I like to say that I am browner on the inside than I am on the outside. My family history goes back to Germany, France and the UK, but we Davises have been living in the United States for at least 100 years. When I talk about my cultural identity, I say that I am White American. Like the cheese. But, I also say that I am Dominican. Because I grew up in the Dominican Republic, I speak Spanish fluently and I would be happy eating rice and beans every day. When I worship God, I am not either White American or Dominican. I am somehow both.
Unfortunately, most worship songs don’t allow me to be both Dominican and American at the same time. Sure, there are some old hymns and some recent modern worship songs that have Spanish translations. (Why is it so much easier to find songs that were written in English and translated into Spanish than to find songs written in Spanish and translated to English? That’s another article for another day!) Sometimes, I am quite happy singing a verse in English and then a verse in Spanish. There is a kind of “separate but equal” vibe that I am ok with for a while.
The truth is, however, that the Body of Christ was never meant to be separate but equal. We are called to be together and equal. And Spanish and English are not separate inside of me. They are somehow interwoven. Sometimes I think in English. At other times I think in Spanish. And sometimes I think in concepts and then pick a language to try to describe the concepts with. In some cases, I would need six words in English to communicate what one word in Spanish says quite well. I am most myself when I can just say whatever word comes to my mind without worrying what language it is in.
I grew up hearing that God wants us to bring our whole selves before Him in worship. So, it makes the most sense to me that I would sing worship songs that mix Spanish and English fluidly. But, I didn’t know any songs like that until I wrote With One Heart/Con Un Corazón. It was the first song I ever heard that has Spanish and English woven together in an interdependent fashion. You can’t sing it in either Spanish or English. One language isn’t enough. You have to sing it in both: With one voice en esta canción, we give you glory. Te damos gloria, Jesús.
In this song, the languages coexist peacefully and even work together. In certain sections, the English is simply a translation of the Spanish. In other places, the Spanish says something different entirely. Sometimes they take turns. And sometimes they occur simultaneously. In another song I wrote, entitled One Kingdom-Un Reino some of the Spanish lines even rhyme with the English lines. No separate but equal here!
Prompt: Do you have more than one language inside you? Write a song that incorporates all of your languages.
Prompt: Do you feel a tension inside you between two different sides of your personality? Or two different ways of looking at the same thing? Write a song that allows both sides to co-exist peacefully in the same space.
I believe the Body of Christ needs more what I call “interlingual” songs. (Songs that can’t be sung in one language or another independently, but have to be sung in two or three or more languages at the same time. The languages are interwoven, interdependent.) Sure there are a lot of bicultural, bilingual people like me in the Body of Christ. And it is very meaningful for us to be able to bring both of our cultures, both of our languages to the Lord simultaneously. But, this issue is a lot bigger! The reality is that the Body of Christ is multicultural, multigenerational, and multilingual. And, we are called to worship together and live together in harmony. In order to help us be together well (without one culture or language dominating and others simply assimilating), we need songs that help us express our hearts in our own languages and musical styles to the Lord.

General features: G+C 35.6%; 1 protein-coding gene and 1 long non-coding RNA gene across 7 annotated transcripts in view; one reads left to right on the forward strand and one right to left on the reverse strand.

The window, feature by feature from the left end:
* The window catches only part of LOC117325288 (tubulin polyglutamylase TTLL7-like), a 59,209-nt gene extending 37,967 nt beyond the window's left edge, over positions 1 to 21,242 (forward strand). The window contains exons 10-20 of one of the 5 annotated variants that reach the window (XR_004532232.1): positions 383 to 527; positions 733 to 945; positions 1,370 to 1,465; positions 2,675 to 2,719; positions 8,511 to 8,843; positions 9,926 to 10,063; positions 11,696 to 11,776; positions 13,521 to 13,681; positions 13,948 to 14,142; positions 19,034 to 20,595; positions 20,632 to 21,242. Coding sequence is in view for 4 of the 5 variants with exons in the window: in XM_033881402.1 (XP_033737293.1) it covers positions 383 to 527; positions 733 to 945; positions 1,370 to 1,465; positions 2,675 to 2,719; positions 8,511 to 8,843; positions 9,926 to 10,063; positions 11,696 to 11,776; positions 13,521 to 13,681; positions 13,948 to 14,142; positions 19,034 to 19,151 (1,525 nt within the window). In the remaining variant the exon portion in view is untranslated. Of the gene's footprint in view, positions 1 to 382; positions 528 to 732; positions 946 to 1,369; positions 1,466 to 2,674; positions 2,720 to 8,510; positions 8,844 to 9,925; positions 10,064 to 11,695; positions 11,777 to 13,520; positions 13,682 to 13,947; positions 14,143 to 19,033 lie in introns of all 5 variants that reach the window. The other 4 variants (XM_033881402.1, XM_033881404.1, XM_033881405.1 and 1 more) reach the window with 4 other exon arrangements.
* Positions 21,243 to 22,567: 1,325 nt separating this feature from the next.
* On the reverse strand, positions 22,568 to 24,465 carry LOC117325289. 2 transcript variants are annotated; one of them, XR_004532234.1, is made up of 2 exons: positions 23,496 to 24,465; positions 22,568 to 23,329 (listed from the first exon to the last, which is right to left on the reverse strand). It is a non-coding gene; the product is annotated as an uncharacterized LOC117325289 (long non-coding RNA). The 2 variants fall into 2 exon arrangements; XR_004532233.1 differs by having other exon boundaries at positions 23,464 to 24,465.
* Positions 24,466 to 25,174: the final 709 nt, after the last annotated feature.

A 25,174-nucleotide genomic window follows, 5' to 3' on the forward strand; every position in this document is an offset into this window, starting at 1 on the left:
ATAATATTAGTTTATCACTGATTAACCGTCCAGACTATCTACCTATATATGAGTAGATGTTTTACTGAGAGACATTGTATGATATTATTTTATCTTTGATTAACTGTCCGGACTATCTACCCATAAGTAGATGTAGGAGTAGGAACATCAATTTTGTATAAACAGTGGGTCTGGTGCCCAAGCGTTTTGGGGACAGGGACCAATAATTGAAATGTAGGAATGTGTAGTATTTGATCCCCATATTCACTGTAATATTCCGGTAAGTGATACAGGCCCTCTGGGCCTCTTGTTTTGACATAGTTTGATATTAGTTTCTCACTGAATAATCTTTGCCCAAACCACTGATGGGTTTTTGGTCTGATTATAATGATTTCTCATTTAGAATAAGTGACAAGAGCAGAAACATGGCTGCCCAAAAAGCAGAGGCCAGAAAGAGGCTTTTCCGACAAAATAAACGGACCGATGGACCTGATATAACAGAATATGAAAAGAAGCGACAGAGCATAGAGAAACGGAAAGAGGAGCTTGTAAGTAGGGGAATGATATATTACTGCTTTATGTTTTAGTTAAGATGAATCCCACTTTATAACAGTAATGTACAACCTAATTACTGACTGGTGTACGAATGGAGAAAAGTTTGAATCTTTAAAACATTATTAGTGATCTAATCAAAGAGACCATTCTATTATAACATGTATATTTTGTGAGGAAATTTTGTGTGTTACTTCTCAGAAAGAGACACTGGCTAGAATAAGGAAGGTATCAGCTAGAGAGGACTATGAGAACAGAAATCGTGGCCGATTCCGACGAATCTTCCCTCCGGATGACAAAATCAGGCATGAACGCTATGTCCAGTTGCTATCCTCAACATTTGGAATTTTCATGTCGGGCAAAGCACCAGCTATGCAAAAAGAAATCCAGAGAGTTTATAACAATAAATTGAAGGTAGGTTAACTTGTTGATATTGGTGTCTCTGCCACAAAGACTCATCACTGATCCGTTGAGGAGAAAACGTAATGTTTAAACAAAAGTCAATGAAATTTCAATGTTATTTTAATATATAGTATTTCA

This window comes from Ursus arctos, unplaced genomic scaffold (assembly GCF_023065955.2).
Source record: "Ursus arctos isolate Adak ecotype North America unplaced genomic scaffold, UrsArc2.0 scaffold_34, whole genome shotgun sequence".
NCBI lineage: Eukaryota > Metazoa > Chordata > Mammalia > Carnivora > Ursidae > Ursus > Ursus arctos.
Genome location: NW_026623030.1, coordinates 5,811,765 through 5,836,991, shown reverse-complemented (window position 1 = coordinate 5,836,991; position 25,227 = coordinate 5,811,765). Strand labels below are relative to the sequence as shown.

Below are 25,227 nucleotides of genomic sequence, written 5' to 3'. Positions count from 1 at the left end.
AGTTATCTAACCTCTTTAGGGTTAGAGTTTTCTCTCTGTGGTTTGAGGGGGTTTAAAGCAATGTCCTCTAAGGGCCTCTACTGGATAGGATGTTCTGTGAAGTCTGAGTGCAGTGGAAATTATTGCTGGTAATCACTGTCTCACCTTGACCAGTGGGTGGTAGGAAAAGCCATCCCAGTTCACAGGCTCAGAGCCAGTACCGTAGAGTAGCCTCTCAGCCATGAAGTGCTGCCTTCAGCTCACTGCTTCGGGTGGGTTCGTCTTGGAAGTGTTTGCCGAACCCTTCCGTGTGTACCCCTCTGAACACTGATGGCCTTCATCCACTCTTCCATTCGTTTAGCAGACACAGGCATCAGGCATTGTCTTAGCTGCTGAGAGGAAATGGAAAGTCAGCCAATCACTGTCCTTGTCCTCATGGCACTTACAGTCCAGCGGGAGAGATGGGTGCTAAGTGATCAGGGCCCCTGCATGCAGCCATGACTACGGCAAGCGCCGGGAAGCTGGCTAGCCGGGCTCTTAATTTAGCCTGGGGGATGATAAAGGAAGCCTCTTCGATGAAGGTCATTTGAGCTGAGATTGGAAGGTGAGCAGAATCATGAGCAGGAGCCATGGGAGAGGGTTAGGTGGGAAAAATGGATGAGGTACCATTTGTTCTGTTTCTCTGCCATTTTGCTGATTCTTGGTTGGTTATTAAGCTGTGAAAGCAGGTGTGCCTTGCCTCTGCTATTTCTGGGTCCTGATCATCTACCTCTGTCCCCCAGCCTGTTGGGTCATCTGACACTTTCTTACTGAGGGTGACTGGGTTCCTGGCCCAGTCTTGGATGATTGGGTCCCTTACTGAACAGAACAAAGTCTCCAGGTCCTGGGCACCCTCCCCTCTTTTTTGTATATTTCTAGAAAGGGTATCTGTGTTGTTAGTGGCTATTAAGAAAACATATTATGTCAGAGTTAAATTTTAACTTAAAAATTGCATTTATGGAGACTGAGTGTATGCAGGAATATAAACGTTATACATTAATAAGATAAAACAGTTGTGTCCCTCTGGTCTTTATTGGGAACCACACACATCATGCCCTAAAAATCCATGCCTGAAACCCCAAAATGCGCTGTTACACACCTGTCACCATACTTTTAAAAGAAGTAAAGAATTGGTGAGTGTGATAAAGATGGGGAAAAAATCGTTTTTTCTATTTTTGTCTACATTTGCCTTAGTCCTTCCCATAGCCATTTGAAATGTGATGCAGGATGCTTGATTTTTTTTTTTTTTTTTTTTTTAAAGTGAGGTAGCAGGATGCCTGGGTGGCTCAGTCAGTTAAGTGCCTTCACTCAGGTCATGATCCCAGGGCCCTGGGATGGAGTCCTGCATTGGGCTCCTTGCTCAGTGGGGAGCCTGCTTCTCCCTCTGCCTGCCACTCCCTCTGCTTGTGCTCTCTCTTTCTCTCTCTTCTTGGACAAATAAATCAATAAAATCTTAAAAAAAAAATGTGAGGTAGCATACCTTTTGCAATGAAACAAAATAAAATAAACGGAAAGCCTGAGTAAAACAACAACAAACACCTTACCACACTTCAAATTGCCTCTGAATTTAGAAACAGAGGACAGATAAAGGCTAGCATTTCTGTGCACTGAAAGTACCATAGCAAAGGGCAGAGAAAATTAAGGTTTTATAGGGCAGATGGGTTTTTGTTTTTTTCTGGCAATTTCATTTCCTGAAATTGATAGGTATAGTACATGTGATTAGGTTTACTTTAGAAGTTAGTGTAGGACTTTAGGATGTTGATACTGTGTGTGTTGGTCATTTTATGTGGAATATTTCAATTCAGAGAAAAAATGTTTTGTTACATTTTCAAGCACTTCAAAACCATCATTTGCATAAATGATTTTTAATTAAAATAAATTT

In our worshiping community here in Clarkston, Georgia, people from different cultures come together all the time. Often, when we gather to worship, food is involved. So, we were needing a song we could sing as a way of saying grace before our meals together. What would it sound like for a Sudanese man, a Korean woman, an African-American woman, and a Dominican man to come together to sing their thanks to God? Maybe something like this: Multilingual Grace.
Prompt: What languages and cultures are present in your congregation? Can you imagine writing a song that would give expression to several of those at once?
Revelation 7:9,10 shows us a picture of people from every tribe, language and nation gathered around the throne of Jesus. Notice that there is no mention of a Korean service at 10am and a Sudanese service at 2pm. This is not separate but equal, but rather together and equal. Notice that Jesus is at the center, as the Unifier of His people. Even as we catch this glimpse of heaven, can you hear the prayer Jesus taught his disciples to pray in Matthew 6:9,10? Your kingdom come. Your will be done on earth as it is in heaven. May we continue to see God’s kingdom come here on earth as people from different cultures and languages gather to worship Jesus.
Prompt: Write a song based on Revelation 7:9-12. Imagine what it would look like, sound like, feel like to be a part of such a gathering. Here’s one way I imagine all the languages and cultures weaving together: Psalm 117
[written by Josh Davis]
Join Proskuneo on June 13, 2020 for an online seminar on Multicultural Songwriting! Register here.